Nonpathogenic enteric protozoa
- Peter F Weller, MD, MACP
Peter F Weller, MD, MACP
- Editor-in-Chief — Infectious Diseases
- Section Editor — Tropical Medicine
- William Bosworth Castle Professor of Medicine
- Harvard Medical School
- Professor of Immunology and Infectious Diseases
- Harvard T. H. Chan School of Public Health
- Karin Leder, MBBS, FRACP, PhD, MPH, DTMH
Karin Leder, MBBS, FRACP, PhD, MPH, DTMH
- Section Editor — Travel Medicine
- Head of Infectious Diseases Unit
- Monash University, Australia
Several nonpathogenic protozoa inhabit the intestinal tract and may be identified in stool specimens sent to the clinical laboratory for ova and parasite examination [1,2]. Since these nonpathogenic parasites can be reported by the diagnostic laboratory, it is important to be able to distinguish between organisms that require treatment and organisms that do not.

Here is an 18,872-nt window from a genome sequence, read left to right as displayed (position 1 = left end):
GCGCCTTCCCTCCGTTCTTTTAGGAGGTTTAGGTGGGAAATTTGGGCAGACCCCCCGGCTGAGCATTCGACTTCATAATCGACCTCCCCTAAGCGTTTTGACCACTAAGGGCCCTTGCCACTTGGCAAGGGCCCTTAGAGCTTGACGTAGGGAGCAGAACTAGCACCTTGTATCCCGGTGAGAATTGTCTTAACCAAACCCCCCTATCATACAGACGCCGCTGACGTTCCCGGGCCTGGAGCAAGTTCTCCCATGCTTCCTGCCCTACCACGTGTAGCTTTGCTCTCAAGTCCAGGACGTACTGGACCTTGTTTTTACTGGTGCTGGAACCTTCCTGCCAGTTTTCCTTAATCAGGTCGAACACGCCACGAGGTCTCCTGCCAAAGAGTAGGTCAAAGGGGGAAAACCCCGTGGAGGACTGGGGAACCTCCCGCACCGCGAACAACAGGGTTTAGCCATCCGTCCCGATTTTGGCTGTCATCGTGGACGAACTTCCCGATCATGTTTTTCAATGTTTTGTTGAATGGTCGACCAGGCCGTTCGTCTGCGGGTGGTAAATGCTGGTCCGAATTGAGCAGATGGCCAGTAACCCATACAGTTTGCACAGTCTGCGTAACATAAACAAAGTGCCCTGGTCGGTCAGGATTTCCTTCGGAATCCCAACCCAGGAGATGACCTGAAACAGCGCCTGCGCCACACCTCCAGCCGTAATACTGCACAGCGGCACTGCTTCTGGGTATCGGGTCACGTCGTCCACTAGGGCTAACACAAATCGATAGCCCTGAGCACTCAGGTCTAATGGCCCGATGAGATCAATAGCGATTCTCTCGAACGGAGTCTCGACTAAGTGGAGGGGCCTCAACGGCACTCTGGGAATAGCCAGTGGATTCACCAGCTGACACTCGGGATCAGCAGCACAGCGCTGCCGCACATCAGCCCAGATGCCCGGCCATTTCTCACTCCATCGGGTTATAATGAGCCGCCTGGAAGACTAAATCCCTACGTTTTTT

The classification of nonpathogenic protozoa will be reviewed here. Several other enteric organisms, including Blastocystis hominis and Dientamoeba fragilis, are discussed separately. (See "Blastocystis species" and "Dientamoeba fragilis".)
The nonpathogenic protozoa can be divided into two groups: amebae and flagellates. The nonpathogenic amebae include:
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